FDA Approves J&J's single-dose COVID vaccine

The U.S. Food and Drug Administration on Saturday approved Johnson & Johnson's single-shot coronavirus vaccine for emergency use after its advisory panel unanimously backed the vaccine a day earlier.

Adding a third vaccine to the country's arsenal will help boost the nation's limited supply of the two authorized shots, from Pfizer and Moderna.

Nearly 4 million doses of the newest COVID-19 vaccine were shipped Sunday night, and will begin to be delivered to states for injections starting on Tuesday, the Associated Press reported.

The White House said the entire stockpile of the newly approved single-dose Johnson & Johnson vaccine will go out immediately. J&J will deliver about 16 million more doses by the end of March and 100 million total by the end of June.

Advisory panel members said the J&J approval made sense.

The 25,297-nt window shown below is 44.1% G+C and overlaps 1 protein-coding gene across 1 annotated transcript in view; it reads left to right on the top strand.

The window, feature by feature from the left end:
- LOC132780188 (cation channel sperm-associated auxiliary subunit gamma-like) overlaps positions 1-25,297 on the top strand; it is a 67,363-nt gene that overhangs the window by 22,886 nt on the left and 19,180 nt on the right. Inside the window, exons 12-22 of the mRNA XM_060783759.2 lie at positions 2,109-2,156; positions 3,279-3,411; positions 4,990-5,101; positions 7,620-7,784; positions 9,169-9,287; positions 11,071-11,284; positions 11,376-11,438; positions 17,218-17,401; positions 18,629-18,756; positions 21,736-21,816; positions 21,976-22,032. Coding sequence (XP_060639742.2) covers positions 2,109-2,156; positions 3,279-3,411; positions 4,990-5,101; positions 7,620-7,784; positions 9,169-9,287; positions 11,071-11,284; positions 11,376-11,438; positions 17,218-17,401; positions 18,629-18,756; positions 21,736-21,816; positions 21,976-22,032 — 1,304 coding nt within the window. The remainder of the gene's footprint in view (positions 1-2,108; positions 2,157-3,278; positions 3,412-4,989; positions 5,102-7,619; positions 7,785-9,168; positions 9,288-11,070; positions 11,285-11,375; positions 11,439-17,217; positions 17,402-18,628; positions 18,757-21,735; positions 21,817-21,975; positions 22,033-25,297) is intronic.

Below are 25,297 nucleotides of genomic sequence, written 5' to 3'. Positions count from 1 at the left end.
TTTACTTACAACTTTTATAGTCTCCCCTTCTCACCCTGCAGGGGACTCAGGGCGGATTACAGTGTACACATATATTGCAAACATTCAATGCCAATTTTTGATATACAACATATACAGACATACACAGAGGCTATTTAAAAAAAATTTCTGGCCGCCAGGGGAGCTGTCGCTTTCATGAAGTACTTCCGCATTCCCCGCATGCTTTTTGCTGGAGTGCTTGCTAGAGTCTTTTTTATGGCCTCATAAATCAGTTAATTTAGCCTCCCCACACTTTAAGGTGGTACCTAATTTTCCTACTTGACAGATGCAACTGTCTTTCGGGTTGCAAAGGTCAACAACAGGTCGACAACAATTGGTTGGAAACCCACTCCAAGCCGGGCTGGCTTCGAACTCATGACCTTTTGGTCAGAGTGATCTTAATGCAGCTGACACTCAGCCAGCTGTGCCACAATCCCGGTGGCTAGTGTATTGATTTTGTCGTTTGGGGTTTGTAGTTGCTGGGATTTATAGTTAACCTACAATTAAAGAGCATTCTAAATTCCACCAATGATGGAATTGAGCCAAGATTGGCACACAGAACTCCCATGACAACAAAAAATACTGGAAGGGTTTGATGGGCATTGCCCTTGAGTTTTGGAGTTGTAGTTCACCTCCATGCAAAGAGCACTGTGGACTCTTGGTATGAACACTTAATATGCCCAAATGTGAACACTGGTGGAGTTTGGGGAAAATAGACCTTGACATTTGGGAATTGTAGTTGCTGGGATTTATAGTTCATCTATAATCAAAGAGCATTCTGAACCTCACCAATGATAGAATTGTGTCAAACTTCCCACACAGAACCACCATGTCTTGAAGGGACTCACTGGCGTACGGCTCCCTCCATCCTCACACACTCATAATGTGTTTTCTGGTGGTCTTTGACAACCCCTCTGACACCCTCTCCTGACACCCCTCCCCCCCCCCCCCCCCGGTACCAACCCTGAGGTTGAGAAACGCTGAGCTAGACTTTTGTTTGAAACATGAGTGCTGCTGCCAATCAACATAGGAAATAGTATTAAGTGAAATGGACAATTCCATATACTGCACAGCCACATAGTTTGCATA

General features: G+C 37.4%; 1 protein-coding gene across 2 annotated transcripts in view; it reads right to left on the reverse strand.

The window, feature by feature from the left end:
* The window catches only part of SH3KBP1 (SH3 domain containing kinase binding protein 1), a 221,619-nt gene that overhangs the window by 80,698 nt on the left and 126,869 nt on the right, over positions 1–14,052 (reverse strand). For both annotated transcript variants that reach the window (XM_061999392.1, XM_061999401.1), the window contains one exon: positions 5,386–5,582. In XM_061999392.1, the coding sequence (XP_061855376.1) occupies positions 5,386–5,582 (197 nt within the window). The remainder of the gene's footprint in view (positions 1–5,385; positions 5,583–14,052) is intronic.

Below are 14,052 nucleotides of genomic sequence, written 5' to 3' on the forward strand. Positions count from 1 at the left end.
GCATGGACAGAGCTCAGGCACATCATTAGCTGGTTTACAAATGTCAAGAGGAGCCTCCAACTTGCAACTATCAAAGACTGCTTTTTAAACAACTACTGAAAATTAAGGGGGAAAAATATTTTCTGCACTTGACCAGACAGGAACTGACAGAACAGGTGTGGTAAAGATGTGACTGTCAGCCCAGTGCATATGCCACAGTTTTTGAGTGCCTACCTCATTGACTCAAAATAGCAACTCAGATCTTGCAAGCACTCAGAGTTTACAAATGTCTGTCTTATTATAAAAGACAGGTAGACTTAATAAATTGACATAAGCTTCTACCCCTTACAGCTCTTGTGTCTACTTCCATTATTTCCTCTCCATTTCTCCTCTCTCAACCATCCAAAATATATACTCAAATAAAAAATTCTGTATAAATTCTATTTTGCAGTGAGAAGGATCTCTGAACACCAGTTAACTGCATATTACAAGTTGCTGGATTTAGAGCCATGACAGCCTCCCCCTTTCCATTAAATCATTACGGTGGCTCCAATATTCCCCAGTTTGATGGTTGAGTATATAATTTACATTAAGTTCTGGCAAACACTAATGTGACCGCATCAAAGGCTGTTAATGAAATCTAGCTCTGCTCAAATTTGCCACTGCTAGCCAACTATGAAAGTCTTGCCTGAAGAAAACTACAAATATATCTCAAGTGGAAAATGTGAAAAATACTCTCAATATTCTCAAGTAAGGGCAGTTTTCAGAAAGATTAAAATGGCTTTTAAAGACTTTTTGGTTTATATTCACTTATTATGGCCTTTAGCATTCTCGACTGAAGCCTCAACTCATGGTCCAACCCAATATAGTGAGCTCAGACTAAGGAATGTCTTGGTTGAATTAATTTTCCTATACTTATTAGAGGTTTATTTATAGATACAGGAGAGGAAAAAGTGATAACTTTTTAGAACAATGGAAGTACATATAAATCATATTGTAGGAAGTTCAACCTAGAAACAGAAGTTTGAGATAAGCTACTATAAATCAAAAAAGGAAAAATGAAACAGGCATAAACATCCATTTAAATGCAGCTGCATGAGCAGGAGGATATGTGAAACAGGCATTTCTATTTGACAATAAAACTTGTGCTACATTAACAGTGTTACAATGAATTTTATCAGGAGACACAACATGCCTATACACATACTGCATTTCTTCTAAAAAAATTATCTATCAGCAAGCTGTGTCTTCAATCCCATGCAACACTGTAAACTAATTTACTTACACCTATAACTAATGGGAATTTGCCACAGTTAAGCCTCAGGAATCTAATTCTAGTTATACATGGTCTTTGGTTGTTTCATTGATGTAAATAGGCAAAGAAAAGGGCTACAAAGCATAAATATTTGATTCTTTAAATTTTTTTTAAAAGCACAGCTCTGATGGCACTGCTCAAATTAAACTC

"It's a relatively easy call; it clearly gets way over the bar, and it's nice to have a single-dose vaccine," said Eric Rubin, an infectious diseases specialist at the Harvard T.H. Chan School of Public Health and a member of the FDA advisory panel.

Infectious disease experts also welcomed the approval.

"The addition of a third COVID-19 vaccine substantially reduces the time it takes the U.S. to reach herd immunity -- when a high enough proportion of the population is immunized and we can disrupt the spread of this disease," said Dr. Lisa Lee, a public health expert who specializes in infectious diseases.